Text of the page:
Friday, December 30, 2011

Saturday, December 24, 2011


11:30 am Christmas Eve Morning. We've finished. We did it. Woot Woot. There were moments where I didn't think we were going to make it. I've been worried this week that the kids would experience the agony of defeat and a learning experience rather than the joy of a successful project. But yea! It worked, it worked.

453 family group sheets digitized
145 Kim
90 Janet
98 15 year old boy
60 13 year old boy
60 11 year old girl.

How it all went down before it took a swing for the better.

Last night, on Christmas Adam (the night before Eve), we left the kids to themselves while we went to our traditional Iron Chef competition with my sisters (another story). The kids were supposed to stay home and work on their extraction. The last two days that they've been out of school we've been working and working as long as their attention spans would allow. The attention spans haven't been much. When they are sitting at a computer, using the internet, the draw of the surf is harsh. They can't concentrate. They are drawn to this and that--mostly the boys are drawn to the current video game that all their friends are playing. Honestly I know alot of adults who are the same way. It seems like we are becoming a culture of trivia buffs who can't get a major project done. I have days like that too at times.

So we'd been dragging through the last couple of days. I've been frustrated that they've said "yeah, I'm doing it" but then the surf drags them away. It was coming down to the line. We still had way too much to do.

In retrospect it was crazy to think they'd work on it last night. They're teenagers for heaven's sake. I expect alot out of them. But when we got home, I would have been disappointed to find out they hadn't gotten much done, but I was downright mad when I found out they hadn't been doing much that morning when I was sitting in the family room working on it with them. I was really mad.

So we had one of those terrible motherhood moments. I yelled at them last night. I was so frustrated with them that they couldn't do it without me sitting there with them. I had wanted it to get finished up so that we could do other things today (Christmas Eve). Why couldn't we have gotten it done early? I wanted to make Christmas cookies, relax, visit with family more etc. But the morning was spent go, go, go on getting this project done. In the end it was ok. Saved us some calories. But we went to bed last night not thinking we were going to be able to finish it. And I went to bed thinking I had forever ruined my children's chances of ever liking family history. If they have this Mom that is uber-stressed about it, they'll just resent it. I hadn't won the battle, and more importantly I had lost the war.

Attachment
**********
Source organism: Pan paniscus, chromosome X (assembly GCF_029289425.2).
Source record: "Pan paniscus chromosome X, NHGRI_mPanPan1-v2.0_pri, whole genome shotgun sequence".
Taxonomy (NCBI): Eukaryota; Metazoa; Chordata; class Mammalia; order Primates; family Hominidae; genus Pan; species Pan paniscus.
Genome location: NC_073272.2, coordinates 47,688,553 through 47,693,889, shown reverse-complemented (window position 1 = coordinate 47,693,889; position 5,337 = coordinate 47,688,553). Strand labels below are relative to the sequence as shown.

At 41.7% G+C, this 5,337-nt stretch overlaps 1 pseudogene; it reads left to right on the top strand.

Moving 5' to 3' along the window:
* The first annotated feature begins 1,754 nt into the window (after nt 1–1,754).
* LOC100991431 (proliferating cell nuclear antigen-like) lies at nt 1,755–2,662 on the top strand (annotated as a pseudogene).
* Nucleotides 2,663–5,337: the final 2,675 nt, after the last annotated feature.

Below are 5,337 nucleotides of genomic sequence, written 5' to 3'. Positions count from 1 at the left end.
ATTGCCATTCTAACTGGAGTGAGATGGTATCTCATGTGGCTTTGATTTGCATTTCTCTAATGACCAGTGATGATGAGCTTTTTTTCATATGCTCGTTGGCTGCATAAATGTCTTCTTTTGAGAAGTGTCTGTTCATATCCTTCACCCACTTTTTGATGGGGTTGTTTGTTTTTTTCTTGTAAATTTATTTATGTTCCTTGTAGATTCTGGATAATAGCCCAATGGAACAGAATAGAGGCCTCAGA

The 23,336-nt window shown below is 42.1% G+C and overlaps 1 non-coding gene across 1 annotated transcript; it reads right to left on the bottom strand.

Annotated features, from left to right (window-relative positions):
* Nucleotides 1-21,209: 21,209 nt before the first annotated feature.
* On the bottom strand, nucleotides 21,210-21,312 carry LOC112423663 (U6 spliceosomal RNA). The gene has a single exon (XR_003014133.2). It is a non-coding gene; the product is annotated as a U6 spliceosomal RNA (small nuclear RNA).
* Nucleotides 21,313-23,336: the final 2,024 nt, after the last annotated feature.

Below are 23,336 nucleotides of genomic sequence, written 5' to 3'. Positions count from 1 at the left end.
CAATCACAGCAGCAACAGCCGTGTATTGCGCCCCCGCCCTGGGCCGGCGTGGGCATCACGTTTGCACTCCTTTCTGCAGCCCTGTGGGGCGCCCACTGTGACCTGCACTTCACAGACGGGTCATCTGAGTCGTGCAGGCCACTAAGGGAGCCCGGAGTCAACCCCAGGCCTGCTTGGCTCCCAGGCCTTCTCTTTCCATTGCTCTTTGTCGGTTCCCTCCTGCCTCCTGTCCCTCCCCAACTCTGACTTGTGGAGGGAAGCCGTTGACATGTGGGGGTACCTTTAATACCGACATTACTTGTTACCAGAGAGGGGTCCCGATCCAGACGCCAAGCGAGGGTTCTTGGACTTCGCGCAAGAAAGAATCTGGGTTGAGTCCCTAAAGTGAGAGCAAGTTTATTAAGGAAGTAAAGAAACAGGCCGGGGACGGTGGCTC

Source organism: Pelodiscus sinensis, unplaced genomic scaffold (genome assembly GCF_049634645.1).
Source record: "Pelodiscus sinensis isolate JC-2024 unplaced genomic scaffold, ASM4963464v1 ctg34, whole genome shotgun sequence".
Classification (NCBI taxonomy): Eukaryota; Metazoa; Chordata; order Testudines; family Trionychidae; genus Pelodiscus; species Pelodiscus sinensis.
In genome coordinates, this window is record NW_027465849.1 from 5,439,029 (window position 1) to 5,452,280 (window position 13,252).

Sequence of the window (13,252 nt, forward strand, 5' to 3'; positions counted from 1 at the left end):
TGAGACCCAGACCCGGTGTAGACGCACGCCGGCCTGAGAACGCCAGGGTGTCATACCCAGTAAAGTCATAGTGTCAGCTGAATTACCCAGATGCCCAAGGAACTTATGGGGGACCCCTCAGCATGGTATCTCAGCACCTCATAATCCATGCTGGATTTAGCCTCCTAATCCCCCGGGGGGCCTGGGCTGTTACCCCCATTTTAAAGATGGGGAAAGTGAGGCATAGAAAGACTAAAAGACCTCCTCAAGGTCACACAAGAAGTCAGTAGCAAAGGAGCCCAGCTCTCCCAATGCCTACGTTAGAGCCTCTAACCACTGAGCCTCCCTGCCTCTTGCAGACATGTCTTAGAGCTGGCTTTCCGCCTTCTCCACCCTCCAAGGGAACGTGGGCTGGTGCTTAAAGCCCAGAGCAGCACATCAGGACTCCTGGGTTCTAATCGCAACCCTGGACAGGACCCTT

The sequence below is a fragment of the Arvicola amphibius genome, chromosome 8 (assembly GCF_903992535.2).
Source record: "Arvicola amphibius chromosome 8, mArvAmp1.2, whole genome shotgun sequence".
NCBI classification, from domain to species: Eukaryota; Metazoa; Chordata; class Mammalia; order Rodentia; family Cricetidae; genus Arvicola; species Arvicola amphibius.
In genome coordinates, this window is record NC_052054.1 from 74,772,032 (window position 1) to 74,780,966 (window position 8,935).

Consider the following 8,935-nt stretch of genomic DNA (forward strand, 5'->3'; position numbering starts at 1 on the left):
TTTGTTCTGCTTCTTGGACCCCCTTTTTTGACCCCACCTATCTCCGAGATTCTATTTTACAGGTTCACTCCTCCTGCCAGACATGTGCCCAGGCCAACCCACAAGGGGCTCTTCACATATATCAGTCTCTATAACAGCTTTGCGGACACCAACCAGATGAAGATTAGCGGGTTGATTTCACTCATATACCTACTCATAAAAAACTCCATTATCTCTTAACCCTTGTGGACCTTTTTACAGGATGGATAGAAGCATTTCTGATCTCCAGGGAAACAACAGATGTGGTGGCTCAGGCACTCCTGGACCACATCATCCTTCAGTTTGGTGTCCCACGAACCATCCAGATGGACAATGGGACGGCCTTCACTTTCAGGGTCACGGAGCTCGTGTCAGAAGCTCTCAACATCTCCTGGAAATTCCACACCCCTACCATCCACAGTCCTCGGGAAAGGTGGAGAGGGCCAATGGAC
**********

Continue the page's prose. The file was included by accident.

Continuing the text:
So last night, when we were going to bed, I asked them--how are you going to get it done? 15 year old boy said he wanted us to get him up at 7am. Now you have to understand that getting this child out of bed in the morning is harder than raising the dead--literally. Nothing gets him up--not love or money. Some school days it's come to a glass of cold water. He's growing and he just needs alot of sleep. But that's when the turning point came.

At 7 am when Kim and I came down to wake him up, he was already sitting on the couch doing extraction.

Yes, yes he was.

I attribute it more to his love of his grandparents at this point than to his love of family history. But I'll take it.

In the end we all worked together. Kim saved us. Kim rocks at Genealogy. He did pages and pages of this extraction, and finished up the two younger kids projects. Kim can always find the things on microfilm that I can. He is just quick at it. In a religious sense it came out as a perfect celebration of the life of Christ. Kim came in and made up for what the younger kids couldn't do themselves. 15 year old helped with some of that too. Or as 15 year old son put it to his younger brother as he was doing some of younger brother's pages "You have saved our lives--we are eternally grateful (In a little green alien voice from the movie Toy Story."

Yes--their Mom has put too much emphasis on this. They think their lives are at stake.